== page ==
Berkman, Alexander (1912) Prison Memoirs of an Anarchist, Mother Earth Press.
THE ROUTE SUB ROSA
MARCH 4, 1893.
Girl and Twin:
I am writing with despair in my heart. I was taken to Pittsburgh as a witness in the trial of Nold and Bauer. I had hoped for an opportunity-you understand, friends. It was a slender thread, but I clung to it desperately, prepared to stake everything on it. It proved a broken straw. Now I am back, and I may never leave this place alive.
I was bitterly disappointed not to find you in the courtroom. I yearned for the sight of your faces. But you were not there, nor any one else of our New York comrades. I knew what it meant: you are having a hard struggle to exist. Otherwise perhaps something could be done to establish friendly relations between Rakhmetov and Mr. Gebop. It would require an outlay beyond the resources of our own circle; others cannot be approached in this matter. Nothing remains but the "inside" developments,-a terribly slow process.
This is all the hope I can hold out to you, dear friends. You will think it quite negligible; yet it is the sole ray that has again and again kindled life in moments of utmost darkness.... I did not realize the physical effects of my stay here (it is five months now) till my return from court. I suppose the excitement of being on the outside galvanized me for the nonce.... My head was awhirl; I could not collect my thoughts. The wild hope possessed me,-pobeg! The click of the steel, as I was handcuffed to the Deputy, struck my death-knell.... The unaccustomed noise of the streets, the people and loud voices in the courtroom, the scenes of the trial, all absorbed me in the moment. It seemed to me as if I were a spectator, interested, but personally unconcerned, in the surroundings; and these, too, were far away, of a strange world in which I had no part. Only when I found myself alone in the cell, the full significance of the lost occasion was borne in upon me with crushing force.
But why sadden you? There is perhaps a cheerier side, now that Nold and Bauer are here. I have not seen them yet, but their very presence, the circumstance that somewhere within these walls there are comrades, men who, like myself, suffer for an ideal the thought holds a deep satisfaction for me. it brings e closer, in a measure, to the environment of political prisoners in Europe. Whatever the misery and torture of their daily existence, the politicals-even in Siberia-breathe the atmosphere of solidarity, of appreciation. What courage and strength there must be for them in the inspiration radiated by a common cause! Conditions here are entirely different. Both inmates and officers are at loss to "class" me. They have never known political prisoners. That one should sacrifice or risk his life with no apparent personal motives, is beyond their comprehension, almost beyond their belief. It is a desert of sordidness that constantly threatens to engulf one. I would gladly exchange places with our comrades in Siberia.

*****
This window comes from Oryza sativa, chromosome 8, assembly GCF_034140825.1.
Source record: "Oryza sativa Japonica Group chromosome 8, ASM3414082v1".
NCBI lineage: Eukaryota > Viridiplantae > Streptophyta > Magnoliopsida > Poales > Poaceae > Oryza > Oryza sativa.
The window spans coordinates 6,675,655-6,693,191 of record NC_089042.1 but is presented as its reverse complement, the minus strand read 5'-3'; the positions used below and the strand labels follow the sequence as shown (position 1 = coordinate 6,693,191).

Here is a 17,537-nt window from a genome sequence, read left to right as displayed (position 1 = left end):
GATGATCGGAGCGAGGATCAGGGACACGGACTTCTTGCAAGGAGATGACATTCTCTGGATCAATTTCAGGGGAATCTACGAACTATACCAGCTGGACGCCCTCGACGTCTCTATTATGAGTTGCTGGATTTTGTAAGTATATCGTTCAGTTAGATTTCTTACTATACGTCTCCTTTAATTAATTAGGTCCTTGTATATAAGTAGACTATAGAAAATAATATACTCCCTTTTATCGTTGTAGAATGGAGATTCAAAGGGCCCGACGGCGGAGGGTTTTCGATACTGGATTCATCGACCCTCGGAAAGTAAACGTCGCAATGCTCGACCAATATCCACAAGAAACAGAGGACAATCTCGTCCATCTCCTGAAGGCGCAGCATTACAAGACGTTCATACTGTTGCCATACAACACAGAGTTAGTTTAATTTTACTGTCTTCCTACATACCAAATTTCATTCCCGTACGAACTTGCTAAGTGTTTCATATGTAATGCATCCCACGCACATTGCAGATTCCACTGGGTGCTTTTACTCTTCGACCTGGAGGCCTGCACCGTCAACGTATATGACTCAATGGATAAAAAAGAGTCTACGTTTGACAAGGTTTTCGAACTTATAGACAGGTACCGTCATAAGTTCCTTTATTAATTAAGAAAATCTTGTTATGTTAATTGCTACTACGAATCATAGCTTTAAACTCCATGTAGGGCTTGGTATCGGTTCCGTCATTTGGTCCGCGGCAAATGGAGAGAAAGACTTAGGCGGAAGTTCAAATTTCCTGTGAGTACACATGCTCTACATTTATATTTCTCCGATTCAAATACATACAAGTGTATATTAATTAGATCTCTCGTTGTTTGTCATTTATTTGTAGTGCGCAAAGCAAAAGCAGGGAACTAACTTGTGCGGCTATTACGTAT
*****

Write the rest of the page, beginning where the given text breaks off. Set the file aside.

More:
The former podpoilnaya was suspended, because of the great misfortune that befell my friend Wingie, of whom I wrote to you before. This dove will be flown by Mr. Tiuremshchick, an old soldier who really sympathizes with Wingie. I believe they served in the same regiment. He is a kindly man, who hates his despicable work. But there is a family at home, a sick wife-you know the old, weak-kneed tale. I had a hint from him the other day: he is being spied upon; it is dangerous for him to be seen at my cell, and so forth. it is all quite true; but what he means is, that a little money would be welcome. You know how to manage the matter. Leave no traces.
I hear the felt-soled step. It's the soldier. I bid my birdie a hasty good-bye.